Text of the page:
Science & Technology
Digitalization and the American workforce
In recent decades, the diffusion of digital technology into nearly every business and workplace, also known as “digitalization,” has been remaking the U.S. economy and the world of work. The “digitalization of everything” has at once increased the potential of individuals, firms, and society while also contributing to a series of troublesome impacts and inequalities, such as worker pay disparities across many demographics, and the divergence of metropolitan economic outcomes.
The Consumer Technology Association Inducts 12 Visionaries into the 2017 CT Hall of Fame
With the 2017 class, the CT Hall of Fame grows to 246 inventors, engineers, retailers, journalists and entrepreneurs who conceived, promoted and/or wrote about the innovative technologies, products and services that connect and improve the lives of consumers around the world.
Astronomers relieved as U.S. funding agency moves to keep Arecibo telescope operating
The 54-year-old observatory, with a fixed dish built into a depression in the karst hills of western Puerto Rico, is the largest single-dish radio telescope in the world—at least until a larger rival in China becomes fully operational. It is used for a range of sciences, including radio astronomy in deep space and radar studies of planets, asteroids and Earth’s atmosphere.
NSF makes new awards to advance Science of Learning
The National Science Foundation (NSF) has awarded $8.2 million through its Science of Learning program to fund 24 new projects that will advance theoretical insights and fundamental knowledge of learning principles, processes, environments and constraints.
Self-Driving Trucks Are Now Delivering Refrigerators
If you live in Southern California and you’ve ordered one of those fancy new smart refrigerators in the past few weeks, it may have hitched a ride to you on a robotruck. Since early October, autonomous trucks built and operated by the startup Embark have been hauling Frigidaire refrigerators 650 miles along the I-10 freeway, from a warehouse in El Paso, Texas, to a distribution center in Palm Springs, California.
AI Can Help Apple Watch Predict High Blood Pressure, Sleep Apnea
The world’s most valuable company crammed a lot into the tablespoon-sized volume of an Apple Watch. There’s GPS, a heart-rate sensor, cellular connectivity, and computing resources that not long ago would have filled a desk-dwelling beige box. The wonder gadget doesn’t have a sphygmomanometer for measuring blood pressure or polysomnographic equipment found in a sleep lab—but thanks to machine learning, it might be able to help with their work.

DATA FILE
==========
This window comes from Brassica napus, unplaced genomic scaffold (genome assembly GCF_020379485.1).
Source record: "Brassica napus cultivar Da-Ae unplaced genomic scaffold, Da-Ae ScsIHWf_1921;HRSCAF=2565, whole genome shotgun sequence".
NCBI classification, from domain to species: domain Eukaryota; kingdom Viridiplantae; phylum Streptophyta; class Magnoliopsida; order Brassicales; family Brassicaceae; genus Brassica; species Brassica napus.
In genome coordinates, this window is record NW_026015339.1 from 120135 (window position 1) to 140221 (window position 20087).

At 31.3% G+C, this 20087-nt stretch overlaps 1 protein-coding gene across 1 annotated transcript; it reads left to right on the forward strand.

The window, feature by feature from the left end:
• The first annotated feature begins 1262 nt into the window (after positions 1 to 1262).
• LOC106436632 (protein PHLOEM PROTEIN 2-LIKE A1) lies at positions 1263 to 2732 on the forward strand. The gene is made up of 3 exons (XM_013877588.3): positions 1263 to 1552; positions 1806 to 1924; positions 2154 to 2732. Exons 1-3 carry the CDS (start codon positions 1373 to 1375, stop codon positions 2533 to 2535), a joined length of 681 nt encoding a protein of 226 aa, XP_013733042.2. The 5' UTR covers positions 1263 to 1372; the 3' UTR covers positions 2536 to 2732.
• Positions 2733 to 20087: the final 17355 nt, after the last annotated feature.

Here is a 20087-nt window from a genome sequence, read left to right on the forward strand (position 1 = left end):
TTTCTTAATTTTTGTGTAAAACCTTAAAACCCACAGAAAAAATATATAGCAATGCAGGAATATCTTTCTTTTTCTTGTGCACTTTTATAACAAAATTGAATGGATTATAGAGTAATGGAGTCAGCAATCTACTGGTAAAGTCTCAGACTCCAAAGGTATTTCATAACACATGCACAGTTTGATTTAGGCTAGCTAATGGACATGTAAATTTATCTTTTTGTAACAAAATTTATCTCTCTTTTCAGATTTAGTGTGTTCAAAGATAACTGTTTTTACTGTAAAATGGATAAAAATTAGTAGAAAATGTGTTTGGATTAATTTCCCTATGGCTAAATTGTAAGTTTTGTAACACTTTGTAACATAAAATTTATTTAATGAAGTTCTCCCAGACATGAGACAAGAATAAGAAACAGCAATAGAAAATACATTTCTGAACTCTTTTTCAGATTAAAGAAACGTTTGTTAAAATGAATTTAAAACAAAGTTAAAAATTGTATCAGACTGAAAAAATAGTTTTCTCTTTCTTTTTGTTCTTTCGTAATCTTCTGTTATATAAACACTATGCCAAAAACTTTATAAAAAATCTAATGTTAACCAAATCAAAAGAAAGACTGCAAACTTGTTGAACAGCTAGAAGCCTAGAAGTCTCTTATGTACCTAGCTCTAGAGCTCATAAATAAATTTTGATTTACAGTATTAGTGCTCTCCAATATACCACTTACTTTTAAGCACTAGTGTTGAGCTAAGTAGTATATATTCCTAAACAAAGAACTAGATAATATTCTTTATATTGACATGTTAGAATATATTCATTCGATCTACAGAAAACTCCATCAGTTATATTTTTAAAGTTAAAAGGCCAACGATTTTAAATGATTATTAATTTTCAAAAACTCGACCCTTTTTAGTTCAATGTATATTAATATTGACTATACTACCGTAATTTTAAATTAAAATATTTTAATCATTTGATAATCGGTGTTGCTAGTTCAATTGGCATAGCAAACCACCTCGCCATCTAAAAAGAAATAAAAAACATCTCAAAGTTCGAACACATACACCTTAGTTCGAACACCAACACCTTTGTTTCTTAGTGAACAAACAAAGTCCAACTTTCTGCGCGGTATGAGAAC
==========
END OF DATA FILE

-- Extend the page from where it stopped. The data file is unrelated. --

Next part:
China builds world's fastest wind tunnel to test weapons that could strike US within 14 minutes
China is building the world's fastest wind tunnel to simulate hypersonic flight at speeds of up to 12 kilometres per second. A hypersonic vehicle flying at this speed from China could reach the west coast of the United States in less than 14 minutes.
8 cities where tech talent is outpacing job growth
Amazon is making headlines as it searches for a new city to call home for its second headquarters. And the obvious cities have been tossed around, such as Boston or San Francisco. But these popular tech cities come with more competition when it comes to scoring local talent - something to consider if your business is looking to expand or is suffering from an IT skills shortage.
Digital Infrastructure Should Be a Part of Any New U.S. Project, Experts Say
New and refurbished infrastructure -- whether it’s a road, a bridge, a rail line -- should be developed with a vision for the future, one that includes multiple layers of smart cities technologies, say public and industry experts. “If you’re going to rebuild the street, put the right sensors in it so we can make better decisions later.
Loss of U.S. Supercomputing Edge to China 'Worrying'
A recent list showing the United States losing out to China on the ranking of the world’s fastest supercomputers has one former national security scientist concerned. “It is almost like a canary in the mine type of situation,” said Tomas Diaz de la Rubia, chief scientist and executive director of Discovery Park at Purdue University. “China has been very aggressive on this end of high performance computing.” And that is “worrying,” he added.